Though difficult for English speakers to master, fluency in Arabic has great rewards. With Arabic-speaking countries stretching from Iraq to Morocco and Syria to Sudan, knowing this language can break down barriers in two dozen countries. And whether you plan to work in the Gulf, travel through Egypt or study in the Levant, knowledge of Arabic can give you a unique glimpse into the heart of a beautiful and fascinating region.
MSA vs. Colloquial Dialects
Determine which type of Arabic language you are interested in learning. Although Modern Standard Arabic (MSA) is the most commonly understood, used on TV and radio channels and studied across the Arabic-speaking world, it is not commonly used among Arabic-speaking people in everyday situations, where colloquial dialects take precedence. To learn a certain Arabic dialect that will be understood on the streets, you'll have to focus on one or more regions. Colloquial dialects within the Arabic family vary widely among the regions of the Gulf, the Levant, Egypt, North Africa and Morocco. Recently, more and more students of Arabic are attempting to combine their study of MSA and colloquial dialects.
In order to string together words and look them up in an Arabic dictionary, getting a grip on the unique letters of the Arabic alphabet and memorizing their order is crucial. A number of good texts and Web sites teach Arabic letters in their initial, medial, final and solitary (or isolated) forms -- all of which refer to the letter's placement at the beginning, middle or end of a word, or if the letter stands alone. Study from one or more of these resources and practice writing each letter. When you can write the entire alphabet in order, first with each letter connected to another and then with each letter solitary, you are ready to move on.
Arabic grammar is often the most challenging obstacle for English-speaking learners to overcome. In order to progress, you'll need a resource that presents each new grammar rule clearly and concisely with well-chosen examples of their usage. A solid text that offers just this is called "Al-Kitaab" by Kristen Brustad, Mahmoud Al-Batal and Abbas Al-Tonsi (see link below). The most effective way to learn grammar is a combination of private study and enrollment in Arabic classes. This allows for the Arabic grammar to be privately absorbed, orally explained and publicly practiced with a classroom partner or group.
As in all languages, building a vocabulary base is crucial. However, in Arabic, mastery of the alphabet and grammar will go hand in hand with your vocabulary learning and greatly expand your base of familiar words. For instance, knowledge of the Arabic alphabet will help you to recognize and look up new words in an Arabic-to-English dictionary using their "masdars," or roots. When you learn a new word by these roots, you can also learn a cluster of related words with the same roots, enabling you to speed up your vocabulary-learning process and recognize more new words in your Arabic reading and listening practice. Likewise, your conjugation knowledge will multiply your base of Arabic verbs.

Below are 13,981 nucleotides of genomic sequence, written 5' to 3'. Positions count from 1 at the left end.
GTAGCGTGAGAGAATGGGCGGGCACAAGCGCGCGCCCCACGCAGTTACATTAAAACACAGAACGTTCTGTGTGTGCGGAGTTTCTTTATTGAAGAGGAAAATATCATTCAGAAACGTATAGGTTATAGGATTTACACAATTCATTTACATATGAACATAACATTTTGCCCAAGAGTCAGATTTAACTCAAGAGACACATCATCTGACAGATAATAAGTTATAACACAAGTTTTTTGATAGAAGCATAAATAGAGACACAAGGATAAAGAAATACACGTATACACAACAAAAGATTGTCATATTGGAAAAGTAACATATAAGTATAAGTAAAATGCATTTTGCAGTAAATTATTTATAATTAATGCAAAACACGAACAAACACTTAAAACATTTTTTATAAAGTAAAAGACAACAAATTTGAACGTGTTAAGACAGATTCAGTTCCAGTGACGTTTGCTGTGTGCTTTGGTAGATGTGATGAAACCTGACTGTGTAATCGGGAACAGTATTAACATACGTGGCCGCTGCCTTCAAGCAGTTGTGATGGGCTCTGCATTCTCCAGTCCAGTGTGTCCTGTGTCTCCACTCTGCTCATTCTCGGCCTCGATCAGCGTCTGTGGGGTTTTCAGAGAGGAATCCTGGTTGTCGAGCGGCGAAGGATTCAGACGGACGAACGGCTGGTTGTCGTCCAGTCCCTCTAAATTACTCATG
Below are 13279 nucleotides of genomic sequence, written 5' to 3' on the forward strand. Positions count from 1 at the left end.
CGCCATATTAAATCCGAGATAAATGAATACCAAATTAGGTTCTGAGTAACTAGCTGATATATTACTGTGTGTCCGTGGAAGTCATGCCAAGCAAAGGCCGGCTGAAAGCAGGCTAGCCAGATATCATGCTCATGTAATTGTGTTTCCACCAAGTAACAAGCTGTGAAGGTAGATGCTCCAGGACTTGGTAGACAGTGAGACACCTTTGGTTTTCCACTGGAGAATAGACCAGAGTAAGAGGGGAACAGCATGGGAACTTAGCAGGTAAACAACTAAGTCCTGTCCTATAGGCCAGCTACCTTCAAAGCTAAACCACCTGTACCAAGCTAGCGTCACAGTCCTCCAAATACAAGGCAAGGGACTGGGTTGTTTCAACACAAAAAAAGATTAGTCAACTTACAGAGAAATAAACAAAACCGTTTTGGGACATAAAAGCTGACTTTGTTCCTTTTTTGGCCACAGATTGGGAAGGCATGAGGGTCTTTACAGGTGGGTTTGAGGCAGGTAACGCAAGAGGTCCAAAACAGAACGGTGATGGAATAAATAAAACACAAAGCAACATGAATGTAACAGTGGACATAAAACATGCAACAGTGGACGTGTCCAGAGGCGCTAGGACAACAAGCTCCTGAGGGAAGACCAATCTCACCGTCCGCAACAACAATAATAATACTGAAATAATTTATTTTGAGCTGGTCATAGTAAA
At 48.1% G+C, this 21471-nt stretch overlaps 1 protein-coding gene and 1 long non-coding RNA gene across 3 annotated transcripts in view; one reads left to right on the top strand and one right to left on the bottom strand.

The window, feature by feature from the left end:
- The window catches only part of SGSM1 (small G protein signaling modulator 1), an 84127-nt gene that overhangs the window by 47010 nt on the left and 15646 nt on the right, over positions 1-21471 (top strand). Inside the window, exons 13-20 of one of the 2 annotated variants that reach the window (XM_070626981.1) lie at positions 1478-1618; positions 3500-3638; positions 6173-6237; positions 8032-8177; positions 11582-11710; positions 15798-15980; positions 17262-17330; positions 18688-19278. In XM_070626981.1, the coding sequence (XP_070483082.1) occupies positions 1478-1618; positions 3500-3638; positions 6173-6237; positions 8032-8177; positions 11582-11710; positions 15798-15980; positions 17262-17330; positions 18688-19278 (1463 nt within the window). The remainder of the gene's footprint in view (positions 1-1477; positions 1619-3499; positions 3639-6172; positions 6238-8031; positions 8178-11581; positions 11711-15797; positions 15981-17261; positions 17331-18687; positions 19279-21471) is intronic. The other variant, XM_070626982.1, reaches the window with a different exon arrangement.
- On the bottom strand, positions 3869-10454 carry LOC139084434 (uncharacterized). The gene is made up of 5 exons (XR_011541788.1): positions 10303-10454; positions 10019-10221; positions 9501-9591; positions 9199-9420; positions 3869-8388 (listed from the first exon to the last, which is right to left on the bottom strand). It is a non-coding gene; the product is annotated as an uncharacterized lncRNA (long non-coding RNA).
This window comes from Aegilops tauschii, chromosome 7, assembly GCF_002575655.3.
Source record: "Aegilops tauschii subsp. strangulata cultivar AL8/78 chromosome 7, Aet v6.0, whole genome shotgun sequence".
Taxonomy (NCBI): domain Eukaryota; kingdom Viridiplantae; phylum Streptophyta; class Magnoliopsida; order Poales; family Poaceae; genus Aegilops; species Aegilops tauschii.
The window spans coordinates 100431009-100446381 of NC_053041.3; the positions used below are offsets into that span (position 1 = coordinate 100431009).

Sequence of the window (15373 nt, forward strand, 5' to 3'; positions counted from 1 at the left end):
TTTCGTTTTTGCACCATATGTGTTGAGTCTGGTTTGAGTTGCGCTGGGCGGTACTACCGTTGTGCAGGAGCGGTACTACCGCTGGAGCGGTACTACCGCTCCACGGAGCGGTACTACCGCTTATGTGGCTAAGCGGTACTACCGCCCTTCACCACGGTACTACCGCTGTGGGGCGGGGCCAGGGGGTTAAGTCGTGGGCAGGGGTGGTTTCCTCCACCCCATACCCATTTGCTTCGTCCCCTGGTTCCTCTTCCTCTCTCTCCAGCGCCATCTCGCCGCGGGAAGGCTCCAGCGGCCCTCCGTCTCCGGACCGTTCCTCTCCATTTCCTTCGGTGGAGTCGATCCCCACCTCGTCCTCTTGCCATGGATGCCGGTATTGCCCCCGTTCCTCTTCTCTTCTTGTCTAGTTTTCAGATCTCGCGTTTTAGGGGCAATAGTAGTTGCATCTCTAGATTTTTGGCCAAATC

There is no shortage of Arabic media to be studied, skimmed, watched or downloaded by motivated learners. Newspapers offer the best resource for learning MSA, with daily updated content that is authentic and generally well-proofread. Colloquial Arabic media may be harder to come by in written form, although movies, songs, podcasts and radio stations in various versions of colloquial Arabic abound and serve as great listening practice. Availability of colloquial media will also depend on which type you choose to study. With Cairo as the Middle East's closest thing to Hollywood, many types of Egyptian colloquial tools are abundant, while tools for learning the dialects of Tunisia or Syria may require more research.
Although motivated students can come a long way in Arabic completely through personal and classroom study, proficiency is extremely difficult without real-life contact with Arabic speakers in everyday situations. Whether traveling to the Middle East to enroll in an Arabic course or finding an Arabic-speaking language partner, getting out of the library or off the computer and diving into the Arabic-speaking world can round out your Arabic skills as nothing else can.
Andy Noorlander has been a professional writer for more than a year. A world traveler, Noorlander has lived in eight different countries on five continents. She specializes in travel-related articles and is currently pursuing a bachelor's degree in English literature from Brigham Young University.